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St. Gregory shows us that even saints can make mistakes

SAINT Gregory the Great

Renata Sedmakova | Shutterstock

Philip Kosloski - published on 09/03/20

Being a saint doesn't require perfection, but frequently involves asking God for forgiveness.

St. Gregory the Great was an influential pope in the Catholic Church and regarded as one of the greatest saints of all time. He was a generous pastor of souls, but he also possessed a profound humility.

Often we think that saints were perfect human beings, but in reality, saints were men and women who simply relied on God for everything. Everyone is called to become a saint. and our own mistakes don’t prevent us from answering this universal call to holiness.

St. Gregory admitted his own mistakes in a homily that is featured in the Liturgy of the Hours. He explains the many responsibilities he has as pope and laments how often he falls from grace.

I do not deny that I am guilty, for I see my torpor and my negligence. Perhaps my very recognition of failure will win me pardon from a sympathetic judge. When I lived in a monastic community I was able to keep my tongue from idle topics and to devote my mind almost continually to the discipline of prayer. Since taking on my shoulders the burden of pastoral care, I have been unable to keep steadily recollected because my mind is distracted by many responsibilities.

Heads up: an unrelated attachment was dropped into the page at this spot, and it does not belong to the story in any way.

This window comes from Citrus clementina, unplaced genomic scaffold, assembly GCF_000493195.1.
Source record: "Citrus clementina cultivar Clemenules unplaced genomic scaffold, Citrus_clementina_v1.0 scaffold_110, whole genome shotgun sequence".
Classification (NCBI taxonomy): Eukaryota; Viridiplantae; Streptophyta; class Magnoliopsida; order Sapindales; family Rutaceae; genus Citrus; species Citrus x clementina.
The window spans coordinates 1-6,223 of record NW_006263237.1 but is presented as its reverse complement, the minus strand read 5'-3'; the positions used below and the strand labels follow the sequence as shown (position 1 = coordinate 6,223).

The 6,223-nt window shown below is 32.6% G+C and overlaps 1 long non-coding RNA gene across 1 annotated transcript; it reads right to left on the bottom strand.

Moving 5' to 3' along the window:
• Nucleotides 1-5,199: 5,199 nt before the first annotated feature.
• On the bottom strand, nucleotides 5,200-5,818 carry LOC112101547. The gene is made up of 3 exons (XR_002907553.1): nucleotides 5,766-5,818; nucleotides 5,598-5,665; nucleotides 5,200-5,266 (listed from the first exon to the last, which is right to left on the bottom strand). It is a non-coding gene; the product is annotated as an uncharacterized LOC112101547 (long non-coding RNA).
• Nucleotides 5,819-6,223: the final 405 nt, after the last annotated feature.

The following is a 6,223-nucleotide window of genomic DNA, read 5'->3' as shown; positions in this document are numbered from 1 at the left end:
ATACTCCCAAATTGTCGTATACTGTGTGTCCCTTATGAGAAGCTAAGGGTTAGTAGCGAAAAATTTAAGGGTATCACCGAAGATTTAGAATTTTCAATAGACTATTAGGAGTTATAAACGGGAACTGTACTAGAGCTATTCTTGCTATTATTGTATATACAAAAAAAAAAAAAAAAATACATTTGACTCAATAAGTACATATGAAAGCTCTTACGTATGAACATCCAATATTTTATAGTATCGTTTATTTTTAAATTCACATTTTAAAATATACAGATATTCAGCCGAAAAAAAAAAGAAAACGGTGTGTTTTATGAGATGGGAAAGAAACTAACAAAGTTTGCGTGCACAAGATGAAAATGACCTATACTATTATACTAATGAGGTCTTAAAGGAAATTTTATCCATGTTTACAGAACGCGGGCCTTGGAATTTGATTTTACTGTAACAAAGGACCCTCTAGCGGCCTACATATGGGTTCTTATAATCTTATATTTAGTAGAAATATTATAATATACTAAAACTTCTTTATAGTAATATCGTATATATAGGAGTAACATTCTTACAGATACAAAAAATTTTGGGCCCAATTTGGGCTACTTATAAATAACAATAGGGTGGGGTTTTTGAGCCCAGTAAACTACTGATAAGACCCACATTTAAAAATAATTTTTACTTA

In particular, St. Gregory explains how he sins in his speech, especially when around others.

I must frequently listen patiently to their aimless chatter. Because I am weak myself I am drawn gradually into idle talk and I find myself saying the kind of thing that I didn’t even care to listen to before. I enjoy lying back where I once was loath to stumble. Who am I — what kind of watchman am I? I do not stand on the pinnacle of achievement, I languish rather in the depths of my weakness.

However, the reason why he is a saint is not because of his weaknesses, but because of the next line in his homily.

And yet the creator and redeemer of mankind can give me, unworthy though I be, the grace to see life whole and power to speak effectively of it. It is for love of him that I do not spare myself in preaching him.

Despite his sins, St. Gregory accepts the grace of God into his life and does everything for love of him. This is why the Church declares him a saint worthy of imitation.

When we look at our own lives, we should recognize our own sins, but instead of wallowing in them, we need to accept the mercy of God.

The goal is not avoiding any fall, but rising each time we fall.

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